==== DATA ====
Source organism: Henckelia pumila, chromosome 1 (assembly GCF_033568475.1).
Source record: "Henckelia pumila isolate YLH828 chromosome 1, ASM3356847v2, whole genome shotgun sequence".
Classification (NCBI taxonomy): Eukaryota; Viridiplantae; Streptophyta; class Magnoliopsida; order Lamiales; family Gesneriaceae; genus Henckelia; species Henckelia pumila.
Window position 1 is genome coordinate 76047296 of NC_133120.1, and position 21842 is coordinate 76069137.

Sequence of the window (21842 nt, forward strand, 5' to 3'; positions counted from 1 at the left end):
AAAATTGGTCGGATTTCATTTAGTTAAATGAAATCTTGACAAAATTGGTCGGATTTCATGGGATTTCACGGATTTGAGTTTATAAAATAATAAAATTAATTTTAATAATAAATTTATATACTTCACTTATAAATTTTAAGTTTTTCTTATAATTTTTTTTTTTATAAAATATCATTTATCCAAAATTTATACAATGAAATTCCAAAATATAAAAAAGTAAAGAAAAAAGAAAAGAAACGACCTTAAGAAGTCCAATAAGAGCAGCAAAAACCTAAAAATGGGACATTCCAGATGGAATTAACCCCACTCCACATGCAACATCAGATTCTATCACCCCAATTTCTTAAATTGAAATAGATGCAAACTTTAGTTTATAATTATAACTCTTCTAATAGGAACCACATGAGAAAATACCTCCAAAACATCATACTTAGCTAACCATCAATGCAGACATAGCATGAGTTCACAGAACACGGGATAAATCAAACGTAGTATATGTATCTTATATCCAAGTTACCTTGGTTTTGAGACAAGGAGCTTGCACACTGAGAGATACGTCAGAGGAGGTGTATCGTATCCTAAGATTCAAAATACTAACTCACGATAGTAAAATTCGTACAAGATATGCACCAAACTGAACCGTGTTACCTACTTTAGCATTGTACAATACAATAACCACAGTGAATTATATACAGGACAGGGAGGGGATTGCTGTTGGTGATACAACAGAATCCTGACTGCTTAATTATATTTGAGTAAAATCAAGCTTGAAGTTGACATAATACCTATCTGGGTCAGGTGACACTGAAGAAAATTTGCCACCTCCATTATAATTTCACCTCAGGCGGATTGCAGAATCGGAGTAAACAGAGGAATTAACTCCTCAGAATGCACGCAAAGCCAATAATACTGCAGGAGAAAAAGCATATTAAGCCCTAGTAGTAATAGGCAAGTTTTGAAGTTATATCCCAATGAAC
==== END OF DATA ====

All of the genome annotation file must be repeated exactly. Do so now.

Source organism: Henckelia pumila, chromosome 1 (assembly GCF_033568475.1).
Source record: "Henckelia pumila isolate YLH828 chromosome 1, ASM3356847v2, whole genome shotgun sequence".
Classification (NCBI taxonomy): Eukaryota; Viridiplantae; Streptophyta; class Magnoliopsida; order Lamiales; family Gesneriaceae; genus Henckelia; species Henckelia pumila.
Window position 1 is genome coordinate 76047296 of NC_133120.1, and position 21842 is coordinate 76069137.

Sequence of the window (21842 nt, forward strand, 5' to 3'; positions counted from 1 at the left end):
AAAATTGGTCGGATTTCATTTAGTTAAATGAAATCTTGACAAAATTGGTCGGATTTCATGGGATTTCACGGATTTGAGTTTATAAAATAATAAAATTAATTTTAATAATAAATTTATATACTTCACTTATAAATTTTAAGTTTTTCTTATAATTTTTTTTTTTATAAAATATCATTTATCCAAAATTTATACAATGAAATTCCAAAATATAAAAAAGTAAAGAAAAAAGAAAAGAAACGACCTTAAGAAGTCCAATAAGAGCAGCAAAAACCTAAAAATGGGACATTCCAGATGGAATTAACCCCACTCCACATGCAACATCAGATTCTATCACCCCAATTTCTTAAATTGAAATAGATGCAAACTTTAGTTTATAATTATAACTCTTCTAATAGGAACCACATGAGAAAATACCTCCAAAACATCATACTTAGCTAACCATCAATGCAGACATAGCATGAGTTCACAGAACACGGGATAAATCAAACGTAGTATATGTATCTTATATCCAAGTTACCTTGGTTTTGAGACAAGGAGCTTGCACACTGAGAGATACGTCAGAGGAGGTGTATCGTATCCTAAGATTCAAAATACTAACTCACGATAGTAAAATTCGTACAAGATATGCACCAAACTGAACCGTGTTACCTACTTTAGCATTGTACAATACAATAACCACAGTGAATTATATACAGGACAGGGAGGGGATTGCTGTTGGTGATACAACAGAATCCTGACTGCTTAATTATATTTGAGTAAAATCAAGCTTGAAGTTGACATAATACCTATCTGGGTCAGGTGACACTGAAGAAAATTTGCCACCTCCATTATAATTTCACCTCAGGCGGATTGCAGAATCGGAGTAAACAGAGGAATTAACTCCTCAGAATGCACGCAAAGCCAATAATACTGCAGGAGAAAAAGCATATTAAGCCCTAGTAGTAATAGGCAAGTTTTGAAGTTATATCCCAATGAAC